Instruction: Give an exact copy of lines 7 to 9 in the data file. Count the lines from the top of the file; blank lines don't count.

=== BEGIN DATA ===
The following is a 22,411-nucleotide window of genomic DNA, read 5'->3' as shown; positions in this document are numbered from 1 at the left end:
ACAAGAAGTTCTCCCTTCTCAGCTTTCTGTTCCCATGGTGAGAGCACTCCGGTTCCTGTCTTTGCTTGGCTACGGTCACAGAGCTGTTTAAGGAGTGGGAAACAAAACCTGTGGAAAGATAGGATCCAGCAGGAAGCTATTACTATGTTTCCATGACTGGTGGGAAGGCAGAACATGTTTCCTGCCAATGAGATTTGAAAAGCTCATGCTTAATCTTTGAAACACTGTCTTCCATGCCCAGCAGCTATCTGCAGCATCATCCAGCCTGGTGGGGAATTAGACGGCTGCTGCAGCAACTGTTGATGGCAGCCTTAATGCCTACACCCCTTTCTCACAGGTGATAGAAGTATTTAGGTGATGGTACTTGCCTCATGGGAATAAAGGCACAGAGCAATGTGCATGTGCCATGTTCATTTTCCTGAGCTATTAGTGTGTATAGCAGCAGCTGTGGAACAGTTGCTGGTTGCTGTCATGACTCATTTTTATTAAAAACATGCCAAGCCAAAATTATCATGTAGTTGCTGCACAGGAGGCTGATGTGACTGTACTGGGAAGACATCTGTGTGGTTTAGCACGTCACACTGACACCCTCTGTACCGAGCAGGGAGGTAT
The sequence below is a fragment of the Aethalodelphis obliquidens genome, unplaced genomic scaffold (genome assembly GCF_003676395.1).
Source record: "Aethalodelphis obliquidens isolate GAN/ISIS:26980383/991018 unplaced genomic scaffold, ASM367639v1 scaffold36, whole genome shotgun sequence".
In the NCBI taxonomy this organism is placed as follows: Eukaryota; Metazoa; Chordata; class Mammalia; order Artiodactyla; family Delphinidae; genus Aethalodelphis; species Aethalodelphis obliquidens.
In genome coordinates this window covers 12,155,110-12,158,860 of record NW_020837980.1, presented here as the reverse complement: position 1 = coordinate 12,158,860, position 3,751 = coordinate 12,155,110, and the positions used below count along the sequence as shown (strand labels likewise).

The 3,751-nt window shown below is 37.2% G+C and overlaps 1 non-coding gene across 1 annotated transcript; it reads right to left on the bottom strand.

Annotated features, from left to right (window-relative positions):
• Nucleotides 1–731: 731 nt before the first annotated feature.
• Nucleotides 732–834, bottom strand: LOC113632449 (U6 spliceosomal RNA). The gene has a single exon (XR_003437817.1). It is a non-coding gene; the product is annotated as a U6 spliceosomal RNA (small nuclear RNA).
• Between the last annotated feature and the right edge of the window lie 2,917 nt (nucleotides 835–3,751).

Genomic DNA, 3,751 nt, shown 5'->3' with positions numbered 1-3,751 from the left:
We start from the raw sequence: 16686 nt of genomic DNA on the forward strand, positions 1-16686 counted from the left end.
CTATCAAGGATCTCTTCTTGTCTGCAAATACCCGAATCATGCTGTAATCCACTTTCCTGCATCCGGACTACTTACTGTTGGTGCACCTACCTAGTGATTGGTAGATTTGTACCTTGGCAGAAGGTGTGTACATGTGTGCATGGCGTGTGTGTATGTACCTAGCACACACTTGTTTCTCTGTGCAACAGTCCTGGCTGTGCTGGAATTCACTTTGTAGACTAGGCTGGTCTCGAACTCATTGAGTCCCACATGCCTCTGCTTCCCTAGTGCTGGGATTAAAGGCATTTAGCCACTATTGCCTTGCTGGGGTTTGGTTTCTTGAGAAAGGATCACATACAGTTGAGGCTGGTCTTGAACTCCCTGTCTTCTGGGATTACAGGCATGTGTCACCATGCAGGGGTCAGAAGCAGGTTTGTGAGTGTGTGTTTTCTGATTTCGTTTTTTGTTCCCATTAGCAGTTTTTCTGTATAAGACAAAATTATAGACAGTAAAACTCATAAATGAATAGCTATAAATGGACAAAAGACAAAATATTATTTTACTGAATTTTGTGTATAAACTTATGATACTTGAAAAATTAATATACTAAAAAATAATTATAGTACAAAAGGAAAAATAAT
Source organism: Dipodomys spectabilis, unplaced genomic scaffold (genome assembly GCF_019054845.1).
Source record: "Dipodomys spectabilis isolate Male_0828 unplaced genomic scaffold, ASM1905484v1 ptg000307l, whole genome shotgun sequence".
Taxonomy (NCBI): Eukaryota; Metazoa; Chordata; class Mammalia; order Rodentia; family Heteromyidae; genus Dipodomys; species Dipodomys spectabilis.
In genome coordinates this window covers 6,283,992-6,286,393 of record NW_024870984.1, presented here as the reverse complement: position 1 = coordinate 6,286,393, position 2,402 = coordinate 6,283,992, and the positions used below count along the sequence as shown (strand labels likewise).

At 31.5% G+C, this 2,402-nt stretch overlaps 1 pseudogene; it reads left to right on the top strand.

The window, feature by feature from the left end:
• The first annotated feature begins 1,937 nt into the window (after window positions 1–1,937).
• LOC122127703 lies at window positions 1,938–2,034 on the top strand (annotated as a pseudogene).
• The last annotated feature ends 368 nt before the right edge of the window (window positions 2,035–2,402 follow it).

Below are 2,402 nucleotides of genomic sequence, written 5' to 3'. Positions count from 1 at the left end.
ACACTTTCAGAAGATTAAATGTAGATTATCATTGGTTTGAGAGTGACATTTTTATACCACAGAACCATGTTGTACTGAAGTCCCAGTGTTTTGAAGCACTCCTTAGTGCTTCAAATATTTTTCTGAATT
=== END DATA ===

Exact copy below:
The 3,751-nt window shown below is 37.2% G+C and overlaps 1 non-coding gene across 1 annotated transcript; it reads right to left on the bottom strand.

Annotated features, from left to right (window-relative positions):
• Nucleotides 1–731: 731 nt before the first annotated feature.